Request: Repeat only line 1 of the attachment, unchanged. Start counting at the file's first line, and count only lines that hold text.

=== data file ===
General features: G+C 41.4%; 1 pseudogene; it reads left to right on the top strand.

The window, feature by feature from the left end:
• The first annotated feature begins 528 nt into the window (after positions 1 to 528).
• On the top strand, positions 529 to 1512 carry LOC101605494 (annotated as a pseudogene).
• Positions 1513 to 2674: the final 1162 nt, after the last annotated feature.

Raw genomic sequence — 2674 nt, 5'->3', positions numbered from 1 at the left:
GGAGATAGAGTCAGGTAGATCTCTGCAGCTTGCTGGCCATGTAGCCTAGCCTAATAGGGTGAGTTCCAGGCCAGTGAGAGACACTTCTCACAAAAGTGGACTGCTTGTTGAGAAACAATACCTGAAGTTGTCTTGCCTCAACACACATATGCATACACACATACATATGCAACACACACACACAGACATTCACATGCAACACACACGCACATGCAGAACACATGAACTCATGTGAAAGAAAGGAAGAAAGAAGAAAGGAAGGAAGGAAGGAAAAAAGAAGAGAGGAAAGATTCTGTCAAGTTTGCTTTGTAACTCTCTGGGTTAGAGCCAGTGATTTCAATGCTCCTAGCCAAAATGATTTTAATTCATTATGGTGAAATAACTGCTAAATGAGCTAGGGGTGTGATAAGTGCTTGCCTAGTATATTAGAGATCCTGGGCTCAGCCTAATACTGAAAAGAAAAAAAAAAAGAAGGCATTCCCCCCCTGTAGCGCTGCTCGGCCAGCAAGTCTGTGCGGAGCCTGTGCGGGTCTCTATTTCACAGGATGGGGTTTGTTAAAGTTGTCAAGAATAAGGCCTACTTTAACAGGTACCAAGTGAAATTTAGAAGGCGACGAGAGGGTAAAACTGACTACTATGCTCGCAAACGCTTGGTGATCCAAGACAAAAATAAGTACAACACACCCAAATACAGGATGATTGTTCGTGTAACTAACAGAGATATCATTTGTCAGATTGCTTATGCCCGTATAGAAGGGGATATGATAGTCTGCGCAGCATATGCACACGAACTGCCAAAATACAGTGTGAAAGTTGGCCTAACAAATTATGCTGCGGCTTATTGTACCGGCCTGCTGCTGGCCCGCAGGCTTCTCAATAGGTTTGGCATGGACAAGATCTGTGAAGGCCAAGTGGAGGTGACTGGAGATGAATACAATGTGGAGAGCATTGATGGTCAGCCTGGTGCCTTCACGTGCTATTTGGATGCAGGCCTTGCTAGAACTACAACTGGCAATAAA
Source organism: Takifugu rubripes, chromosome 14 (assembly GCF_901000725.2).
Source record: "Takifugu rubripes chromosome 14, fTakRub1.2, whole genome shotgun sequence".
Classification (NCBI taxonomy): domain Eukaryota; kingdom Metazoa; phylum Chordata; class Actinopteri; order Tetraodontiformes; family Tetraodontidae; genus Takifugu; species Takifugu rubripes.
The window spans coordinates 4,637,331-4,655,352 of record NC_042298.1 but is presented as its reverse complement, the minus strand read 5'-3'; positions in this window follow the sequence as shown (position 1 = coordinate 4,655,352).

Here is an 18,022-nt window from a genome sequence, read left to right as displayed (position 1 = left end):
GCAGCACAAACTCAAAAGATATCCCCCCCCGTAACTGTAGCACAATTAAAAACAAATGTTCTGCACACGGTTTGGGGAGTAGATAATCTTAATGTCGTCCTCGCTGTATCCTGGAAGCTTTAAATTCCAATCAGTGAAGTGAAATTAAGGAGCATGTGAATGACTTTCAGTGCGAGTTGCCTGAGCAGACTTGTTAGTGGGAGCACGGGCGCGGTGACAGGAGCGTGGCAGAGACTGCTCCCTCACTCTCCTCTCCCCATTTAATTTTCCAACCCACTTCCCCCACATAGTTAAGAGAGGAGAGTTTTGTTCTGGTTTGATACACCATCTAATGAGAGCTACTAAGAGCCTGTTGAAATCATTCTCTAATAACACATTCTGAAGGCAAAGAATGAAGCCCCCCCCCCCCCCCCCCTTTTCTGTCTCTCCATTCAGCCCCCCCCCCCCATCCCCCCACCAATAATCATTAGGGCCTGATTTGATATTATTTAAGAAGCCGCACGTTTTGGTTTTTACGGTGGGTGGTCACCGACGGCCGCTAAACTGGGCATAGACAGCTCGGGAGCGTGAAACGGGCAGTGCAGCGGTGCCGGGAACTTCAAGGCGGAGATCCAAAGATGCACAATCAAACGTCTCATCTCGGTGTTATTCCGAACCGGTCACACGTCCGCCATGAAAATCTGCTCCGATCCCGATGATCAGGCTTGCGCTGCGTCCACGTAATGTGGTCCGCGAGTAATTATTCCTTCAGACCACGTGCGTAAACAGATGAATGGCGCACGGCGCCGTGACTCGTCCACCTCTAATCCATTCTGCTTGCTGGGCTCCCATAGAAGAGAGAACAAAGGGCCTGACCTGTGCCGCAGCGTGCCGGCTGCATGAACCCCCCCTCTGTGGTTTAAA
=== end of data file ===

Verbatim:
General features: G+C 41.4%; 1 pseudogene; it reads left to right on the top strand.